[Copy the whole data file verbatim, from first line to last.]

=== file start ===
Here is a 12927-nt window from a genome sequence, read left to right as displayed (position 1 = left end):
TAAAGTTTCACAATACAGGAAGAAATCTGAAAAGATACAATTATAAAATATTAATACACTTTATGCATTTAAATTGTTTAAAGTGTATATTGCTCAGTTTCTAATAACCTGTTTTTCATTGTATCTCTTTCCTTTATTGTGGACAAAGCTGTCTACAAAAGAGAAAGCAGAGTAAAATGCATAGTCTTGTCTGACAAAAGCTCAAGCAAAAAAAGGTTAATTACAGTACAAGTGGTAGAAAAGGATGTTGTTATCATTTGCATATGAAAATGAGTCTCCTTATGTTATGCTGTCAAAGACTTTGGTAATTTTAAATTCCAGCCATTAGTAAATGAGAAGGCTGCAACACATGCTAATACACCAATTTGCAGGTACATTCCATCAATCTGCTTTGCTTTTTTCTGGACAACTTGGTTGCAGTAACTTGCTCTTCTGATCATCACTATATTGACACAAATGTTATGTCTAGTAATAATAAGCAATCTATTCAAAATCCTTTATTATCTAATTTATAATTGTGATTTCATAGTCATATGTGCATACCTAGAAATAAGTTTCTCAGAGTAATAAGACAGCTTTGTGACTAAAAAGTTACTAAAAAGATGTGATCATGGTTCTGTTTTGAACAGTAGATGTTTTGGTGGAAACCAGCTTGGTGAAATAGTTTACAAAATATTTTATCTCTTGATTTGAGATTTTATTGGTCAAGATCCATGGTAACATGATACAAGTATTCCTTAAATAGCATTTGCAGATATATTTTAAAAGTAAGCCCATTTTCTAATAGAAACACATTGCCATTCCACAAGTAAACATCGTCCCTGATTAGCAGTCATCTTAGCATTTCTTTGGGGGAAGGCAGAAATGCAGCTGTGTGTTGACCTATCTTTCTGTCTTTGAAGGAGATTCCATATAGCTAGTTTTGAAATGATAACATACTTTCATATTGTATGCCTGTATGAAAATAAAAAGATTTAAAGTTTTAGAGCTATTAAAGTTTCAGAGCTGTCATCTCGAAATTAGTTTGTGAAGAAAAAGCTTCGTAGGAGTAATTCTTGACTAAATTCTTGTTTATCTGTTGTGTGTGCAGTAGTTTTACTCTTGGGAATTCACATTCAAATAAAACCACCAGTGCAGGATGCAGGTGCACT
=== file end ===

Here is a 12927-nt window from a genome sequence, read left to right as displayed (position 1 = left end):
TAAAGTTTCACAATACAGGAAGAAATCTGAAAAGATACAATTATAAAATATTAATACACTTTATGCATTTAAATTGTTTAAAGTGTATATTGCTCAGTTTCTAATAACCTGTTTTTCATTGTATCTCTTTCCTTTATTGTGGACAAAGCTGTCTACAAAAGAGAAAGCAGAGTAAAATGCATAGTCTTGTCTGACAAAAGCTCAAGCAAAAAAAGGTTAATTACAGTACAAGTGGTAGAAAAGGATGTTGTTATCATTTGCATATGAAAATGAGTCTCCTTATGTTATGCTGTCAAAGACTTTGGTAATTTTAAATTCCAGCCATTAGTAAATGAGAAGGCTGCAACACATGCTAATACACCAATTTGCAGGTACATTCCATCAATCTGCTTTGCTTTTTTCTGGACAACTTGGTTGCAGTAACTTGCTCTTCTGATCATCACTATATTGACACAAATGTTATGTCTAGTAATAATAAGCAATCTATTCAAAATCCTTTATTATCTAATTTATAATTGTGATTTCATAGTCATATGTGCATACCTAGAAATAAGTTTCTCAGAGTAATAAGACAGCTTTGTGACTAAAAAGTTACTAAAAAGATGTGATCATGGTTCTGTTTTGAACAGTAGATGTTTTGGTGGAAACCAGCTTGGTGAAATAGTTTACAAAATATTTTATCTCTTGATTTGAGATTTTATTGGTCAAGATCCATGGTAACATGATACAAGTATTCCTTAAATAGCATTTGCAGATATATTTTAAAAGTAAGCCCATTTTCTAATAGAAACACATTGCCATTCCACAAGTAAACATCGTCCCTGATTAGCAGTCATCTTAGCATTTCTTTGGGGGAAGGCAGAAATGCAGCTGTGTGTTGACCTATCTTTCTGTCTTTGAAGGAGATTCCATATAGCTAGTTTTGAAATGATAACATACTTTCATATTGTATGCCTGTATGAAAATAAAAAGATTTAAAGTTTTAGAGCTATTAAAGTTTCAGAGCTGTCATCTCGAAATTAGTTTGTGAAGAAAAAGCTTCGTAGGAGTAATTCTTGACTAAATTCTTGTTTATCTGTTGTGTGTGCAGTAGTTTTACTCTTGGGAATTCACATTCAAATAAAACCACCAGTGCAGGATGCAGGTGCACT